Durham, the middle child of “The Triangle”. There is so much potential in Durham, some of it already realized and some of it yet to be discovered. Every business that tries to make a social impact is always hit with the most basic economic problem: unlimited wants and needs and limited resources to satisfy them.
Thus begins the Questions and Quandaries: How can we make the biggest impact with our limited resources? How do we differentiate between different types of impact? Does a diluted global reach have a stronger impact than a concentrated local effort? As someone who grew up in 5 or 6 countries around the world and is now working in a localized town/city in the USA, that last question is something I have struggled to answer. However, over time I have realized the answers to all these questions doesn’t matter.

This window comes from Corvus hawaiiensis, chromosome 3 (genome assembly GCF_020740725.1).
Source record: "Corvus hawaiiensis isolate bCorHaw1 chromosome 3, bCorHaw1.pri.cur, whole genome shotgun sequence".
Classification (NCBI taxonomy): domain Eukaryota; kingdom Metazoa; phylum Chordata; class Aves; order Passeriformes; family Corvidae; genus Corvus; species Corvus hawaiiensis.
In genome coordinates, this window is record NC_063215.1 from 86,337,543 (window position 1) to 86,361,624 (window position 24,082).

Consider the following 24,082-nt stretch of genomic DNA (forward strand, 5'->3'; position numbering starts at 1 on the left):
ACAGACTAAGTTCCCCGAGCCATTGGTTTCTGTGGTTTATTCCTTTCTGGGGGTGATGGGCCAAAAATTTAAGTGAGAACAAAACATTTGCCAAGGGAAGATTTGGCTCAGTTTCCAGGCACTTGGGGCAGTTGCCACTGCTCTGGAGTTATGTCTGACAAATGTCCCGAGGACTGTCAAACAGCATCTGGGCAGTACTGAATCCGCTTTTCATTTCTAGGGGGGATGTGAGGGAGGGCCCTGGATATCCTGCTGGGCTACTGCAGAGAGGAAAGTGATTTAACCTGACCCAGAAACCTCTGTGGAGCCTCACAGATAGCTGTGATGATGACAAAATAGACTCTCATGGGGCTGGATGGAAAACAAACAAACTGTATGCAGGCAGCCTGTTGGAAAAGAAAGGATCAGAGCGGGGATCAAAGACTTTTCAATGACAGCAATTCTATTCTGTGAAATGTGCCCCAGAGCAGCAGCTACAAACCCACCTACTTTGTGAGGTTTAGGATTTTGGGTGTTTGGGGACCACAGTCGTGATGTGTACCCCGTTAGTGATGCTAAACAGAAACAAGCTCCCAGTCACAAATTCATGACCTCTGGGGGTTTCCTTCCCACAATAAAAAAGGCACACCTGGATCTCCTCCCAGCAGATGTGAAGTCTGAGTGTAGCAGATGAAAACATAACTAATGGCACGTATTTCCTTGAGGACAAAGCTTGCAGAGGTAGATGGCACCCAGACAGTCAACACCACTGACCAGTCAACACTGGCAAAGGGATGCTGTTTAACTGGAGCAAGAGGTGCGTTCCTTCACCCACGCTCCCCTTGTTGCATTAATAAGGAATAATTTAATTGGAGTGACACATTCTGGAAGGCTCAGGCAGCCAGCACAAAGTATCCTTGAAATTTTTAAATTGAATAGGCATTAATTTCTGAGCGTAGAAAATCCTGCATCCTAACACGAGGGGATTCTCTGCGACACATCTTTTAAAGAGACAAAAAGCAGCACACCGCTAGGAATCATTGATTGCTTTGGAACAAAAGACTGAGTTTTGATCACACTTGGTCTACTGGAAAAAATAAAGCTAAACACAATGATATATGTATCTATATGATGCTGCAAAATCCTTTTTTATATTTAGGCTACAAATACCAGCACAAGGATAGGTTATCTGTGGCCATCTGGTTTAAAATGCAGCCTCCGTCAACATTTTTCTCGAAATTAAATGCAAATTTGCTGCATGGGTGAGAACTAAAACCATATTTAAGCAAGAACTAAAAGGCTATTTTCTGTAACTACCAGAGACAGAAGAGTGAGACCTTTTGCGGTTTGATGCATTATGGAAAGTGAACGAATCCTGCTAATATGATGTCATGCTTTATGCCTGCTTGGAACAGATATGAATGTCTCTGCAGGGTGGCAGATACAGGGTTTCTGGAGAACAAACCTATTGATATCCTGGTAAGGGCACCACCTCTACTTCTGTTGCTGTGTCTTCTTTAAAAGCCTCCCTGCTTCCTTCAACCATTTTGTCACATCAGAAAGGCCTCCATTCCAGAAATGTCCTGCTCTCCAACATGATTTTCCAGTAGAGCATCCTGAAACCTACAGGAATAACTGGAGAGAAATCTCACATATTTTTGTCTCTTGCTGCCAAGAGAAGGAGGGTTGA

The answer we are looking for is WHY it doesn’t matter. Due to my international upbringing, I always thought that making a global impact was much more influential than a local effort. After living in North Carolina for 5 years now, I have experienced both sides of the coin. At the end of the day, the important part of this equation is action. There comes a point where you have to stop debating/talking/discussing and just start doing. This may sound obvious, but any impact is better than none. It’s easy to get bogged down in the resource versus impact questions when the better reality is action.
Fortunately, I have seen the power that both types of impact can have. Sometimes a big influence to someone is exactly what that person needs to make a larger impact, and sometimes a small push to a couple of people has an equal impact. At the end of the day, asking questions, measuring impact, and evaluating where you can have the best influence can be good. However, if those very calculations are driving inaction, then you are going astray. No matter your philosophy and no matter the failure to impact you can always learn and reevaluate and try again next time.